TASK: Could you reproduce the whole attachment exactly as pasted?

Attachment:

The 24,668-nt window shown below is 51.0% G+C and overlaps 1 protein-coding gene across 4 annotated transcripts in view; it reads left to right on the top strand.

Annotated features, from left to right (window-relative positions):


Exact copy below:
The 24,668-nt window shown below is 51.0% G+C and overlaps 1 protein-coding gene across 4 annotated transcripts in view; it reads left to right on the top strand.

Annotated features, from left to right (window-relative positions):